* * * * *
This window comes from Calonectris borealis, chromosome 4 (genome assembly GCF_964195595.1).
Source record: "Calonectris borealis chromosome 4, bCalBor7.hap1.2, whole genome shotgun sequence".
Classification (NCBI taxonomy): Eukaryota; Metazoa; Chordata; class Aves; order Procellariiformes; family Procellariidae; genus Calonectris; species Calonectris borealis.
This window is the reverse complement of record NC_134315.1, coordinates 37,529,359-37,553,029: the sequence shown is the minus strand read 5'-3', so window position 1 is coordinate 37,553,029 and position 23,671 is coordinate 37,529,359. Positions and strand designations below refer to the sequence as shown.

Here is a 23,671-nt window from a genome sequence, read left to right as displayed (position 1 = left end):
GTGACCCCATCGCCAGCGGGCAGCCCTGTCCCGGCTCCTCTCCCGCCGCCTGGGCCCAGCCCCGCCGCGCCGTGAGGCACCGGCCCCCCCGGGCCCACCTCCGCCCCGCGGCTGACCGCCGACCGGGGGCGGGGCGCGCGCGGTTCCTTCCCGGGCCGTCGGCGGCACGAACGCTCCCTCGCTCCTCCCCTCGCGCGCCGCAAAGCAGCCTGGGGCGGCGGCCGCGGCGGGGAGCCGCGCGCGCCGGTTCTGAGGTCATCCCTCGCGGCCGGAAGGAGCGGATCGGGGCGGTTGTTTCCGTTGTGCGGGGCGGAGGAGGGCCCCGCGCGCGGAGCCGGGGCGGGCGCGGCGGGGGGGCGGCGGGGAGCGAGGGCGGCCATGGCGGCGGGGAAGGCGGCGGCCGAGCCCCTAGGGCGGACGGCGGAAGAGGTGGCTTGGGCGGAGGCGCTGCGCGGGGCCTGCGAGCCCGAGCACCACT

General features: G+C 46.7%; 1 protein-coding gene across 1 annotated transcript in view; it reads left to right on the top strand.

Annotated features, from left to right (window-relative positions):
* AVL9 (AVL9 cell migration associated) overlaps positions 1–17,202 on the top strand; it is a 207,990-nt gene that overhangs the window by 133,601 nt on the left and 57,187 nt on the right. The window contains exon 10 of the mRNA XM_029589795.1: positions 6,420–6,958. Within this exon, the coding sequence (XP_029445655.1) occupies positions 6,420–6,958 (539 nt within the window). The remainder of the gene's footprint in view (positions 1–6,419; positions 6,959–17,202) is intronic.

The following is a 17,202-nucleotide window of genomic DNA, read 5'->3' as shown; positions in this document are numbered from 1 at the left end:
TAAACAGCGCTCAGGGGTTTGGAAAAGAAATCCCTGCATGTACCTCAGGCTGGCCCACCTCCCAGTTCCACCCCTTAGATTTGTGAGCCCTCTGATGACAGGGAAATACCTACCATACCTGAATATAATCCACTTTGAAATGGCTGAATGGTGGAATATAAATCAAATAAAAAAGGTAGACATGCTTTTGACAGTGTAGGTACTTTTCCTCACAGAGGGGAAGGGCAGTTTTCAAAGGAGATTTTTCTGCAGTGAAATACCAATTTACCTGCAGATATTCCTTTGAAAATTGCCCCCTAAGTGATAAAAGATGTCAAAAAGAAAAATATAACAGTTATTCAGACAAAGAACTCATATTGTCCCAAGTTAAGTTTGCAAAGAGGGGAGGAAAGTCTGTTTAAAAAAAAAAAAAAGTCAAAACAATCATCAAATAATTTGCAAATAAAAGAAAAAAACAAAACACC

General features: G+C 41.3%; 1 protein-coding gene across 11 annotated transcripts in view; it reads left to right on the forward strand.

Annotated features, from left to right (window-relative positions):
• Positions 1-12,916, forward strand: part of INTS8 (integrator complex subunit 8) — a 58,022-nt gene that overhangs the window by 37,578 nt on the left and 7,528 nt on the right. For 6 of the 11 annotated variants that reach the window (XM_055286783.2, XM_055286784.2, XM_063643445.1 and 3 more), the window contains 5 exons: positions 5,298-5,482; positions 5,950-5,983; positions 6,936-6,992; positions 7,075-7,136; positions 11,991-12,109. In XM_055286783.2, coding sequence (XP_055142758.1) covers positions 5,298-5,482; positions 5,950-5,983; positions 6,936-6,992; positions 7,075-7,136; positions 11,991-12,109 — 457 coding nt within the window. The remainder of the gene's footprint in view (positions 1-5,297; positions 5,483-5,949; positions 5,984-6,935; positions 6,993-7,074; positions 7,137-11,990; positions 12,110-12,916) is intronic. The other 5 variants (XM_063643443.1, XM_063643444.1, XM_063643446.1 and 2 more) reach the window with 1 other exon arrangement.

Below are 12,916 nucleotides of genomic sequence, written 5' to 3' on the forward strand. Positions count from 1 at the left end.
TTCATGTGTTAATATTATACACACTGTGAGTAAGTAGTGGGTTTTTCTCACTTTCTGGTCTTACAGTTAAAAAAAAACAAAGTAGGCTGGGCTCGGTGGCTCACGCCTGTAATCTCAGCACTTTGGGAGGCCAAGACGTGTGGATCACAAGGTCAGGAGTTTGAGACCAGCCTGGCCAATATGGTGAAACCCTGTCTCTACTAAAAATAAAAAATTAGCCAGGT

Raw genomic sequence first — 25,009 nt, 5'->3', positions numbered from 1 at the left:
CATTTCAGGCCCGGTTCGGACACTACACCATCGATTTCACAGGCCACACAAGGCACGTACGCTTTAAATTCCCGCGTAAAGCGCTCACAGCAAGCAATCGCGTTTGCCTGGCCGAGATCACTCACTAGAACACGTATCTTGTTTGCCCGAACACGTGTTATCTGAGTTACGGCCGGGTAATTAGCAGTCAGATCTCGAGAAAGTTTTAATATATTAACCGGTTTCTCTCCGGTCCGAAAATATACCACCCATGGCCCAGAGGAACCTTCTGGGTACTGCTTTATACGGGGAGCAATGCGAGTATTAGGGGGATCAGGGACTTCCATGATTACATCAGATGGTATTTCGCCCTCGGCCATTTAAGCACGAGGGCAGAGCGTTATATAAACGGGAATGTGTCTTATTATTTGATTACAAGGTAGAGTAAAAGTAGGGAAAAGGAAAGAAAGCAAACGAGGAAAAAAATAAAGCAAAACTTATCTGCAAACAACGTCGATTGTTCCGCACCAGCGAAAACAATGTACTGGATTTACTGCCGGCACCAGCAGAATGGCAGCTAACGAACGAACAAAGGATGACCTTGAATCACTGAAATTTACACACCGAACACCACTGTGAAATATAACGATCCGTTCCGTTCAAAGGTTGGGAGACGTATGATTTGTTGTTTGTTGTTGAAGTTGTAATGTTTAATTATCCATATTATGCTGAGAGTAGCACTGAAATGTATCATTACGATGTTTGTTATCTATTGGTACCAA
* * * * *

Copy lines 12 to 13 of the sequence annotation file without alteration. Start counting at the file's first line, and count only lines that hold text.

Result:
General features: G+C 41.3%; 1 protein-coding gene across 11 annotated transcripts in view; it reads left to right on the forward strand.

Annotated features, from left to right (window-relative positions):